There has been a trend, as of late, concerning data privacy and data security. The general population is becoming more aware of whom they provide their data to and the possible risks associated with sharing that data. Governments are starting to enact legislation to encourage companies to be transparent with what data they have about you, how that data is used, how is it shared (and with whom), and ensuring that your data remains your data – that you can request your data be removed from the organization that you shared it with. For example, companies like Facebook are making an effort to bring awareness to the amount of data that they have about users and how that data is being used (to the users benefit).
In the European Union (EU), the legislation regulating data privacy is known as “General Data Protection Regulation” (GDPR). This blog post is not intended to advise you on the GDPR laws but rather, the intention is to address the impact of GDPR from a marketing operations standpoint as these laws impact your process for obtaining data, how you store it and what you can do with the data.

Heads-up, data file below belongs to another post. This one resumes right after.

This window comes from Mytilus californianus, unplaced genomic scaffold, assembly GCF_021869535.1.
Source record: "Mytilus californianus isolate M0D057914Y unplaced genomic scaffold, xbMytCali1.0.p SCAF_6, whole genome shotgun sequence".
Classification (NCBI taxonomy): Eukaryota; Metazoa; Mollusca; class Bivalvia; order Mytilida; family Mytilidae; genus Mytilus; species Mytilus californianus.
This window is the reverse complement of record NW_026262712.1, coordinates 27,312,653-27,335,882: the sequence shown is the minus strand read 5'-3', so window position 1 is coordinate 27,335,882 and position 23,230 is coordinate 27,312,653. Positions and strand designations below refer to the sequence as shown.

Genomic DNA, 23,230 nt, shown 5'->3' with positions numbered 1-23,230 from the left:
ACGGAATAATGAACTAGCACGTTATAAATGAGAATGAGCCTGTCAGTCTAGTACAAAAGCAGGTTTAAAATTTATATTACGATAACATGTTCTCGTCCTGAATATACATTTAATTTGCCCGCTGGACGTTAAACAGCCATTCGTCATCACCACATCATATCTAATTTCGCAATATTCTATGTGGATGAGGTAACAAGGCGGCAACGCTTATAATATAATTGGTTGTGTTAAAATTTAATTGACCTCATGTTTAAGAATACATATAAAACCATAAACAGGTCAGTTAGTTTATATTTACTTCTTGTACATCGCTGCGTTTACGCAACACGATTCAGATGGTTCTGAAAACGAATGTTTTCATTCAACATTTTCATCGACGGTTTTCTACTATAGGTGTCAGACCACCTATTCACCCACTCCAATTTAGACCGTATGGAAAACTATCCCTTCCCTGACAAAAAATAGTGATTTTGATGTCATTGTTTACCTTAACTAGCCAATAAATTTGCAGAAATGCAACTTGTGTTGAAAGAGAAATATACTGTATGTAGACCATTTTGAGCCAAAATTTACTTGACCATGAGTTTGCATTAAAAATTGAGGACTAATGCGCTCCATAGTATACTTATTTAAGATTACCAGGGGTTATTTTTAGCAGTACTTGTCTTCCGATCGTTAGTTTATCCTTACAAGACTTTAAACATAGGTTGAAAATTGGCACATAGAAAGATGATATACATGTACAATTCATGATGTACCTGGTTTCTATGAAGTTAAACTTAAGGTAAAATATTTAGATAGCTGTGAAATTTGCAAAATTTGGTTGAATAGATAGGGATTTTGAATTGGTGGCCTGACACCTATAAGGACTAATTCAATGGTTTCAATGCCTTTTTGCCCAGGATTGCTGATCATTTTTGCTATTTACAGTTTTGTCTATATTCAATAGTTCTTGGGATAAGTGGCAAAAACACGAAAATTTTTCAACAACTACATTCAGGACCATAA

In the most simplistic terms, the objective of the marketing function is to identify potential buyers and identify which are potentially interested in your product or service (essentially moving them from the beginning stages of the buyers journey through purchase and beyond). Data allows you to do that. This includes data about the individual, the individual’s online browsing habits and interests, their company and any other data your organization collects.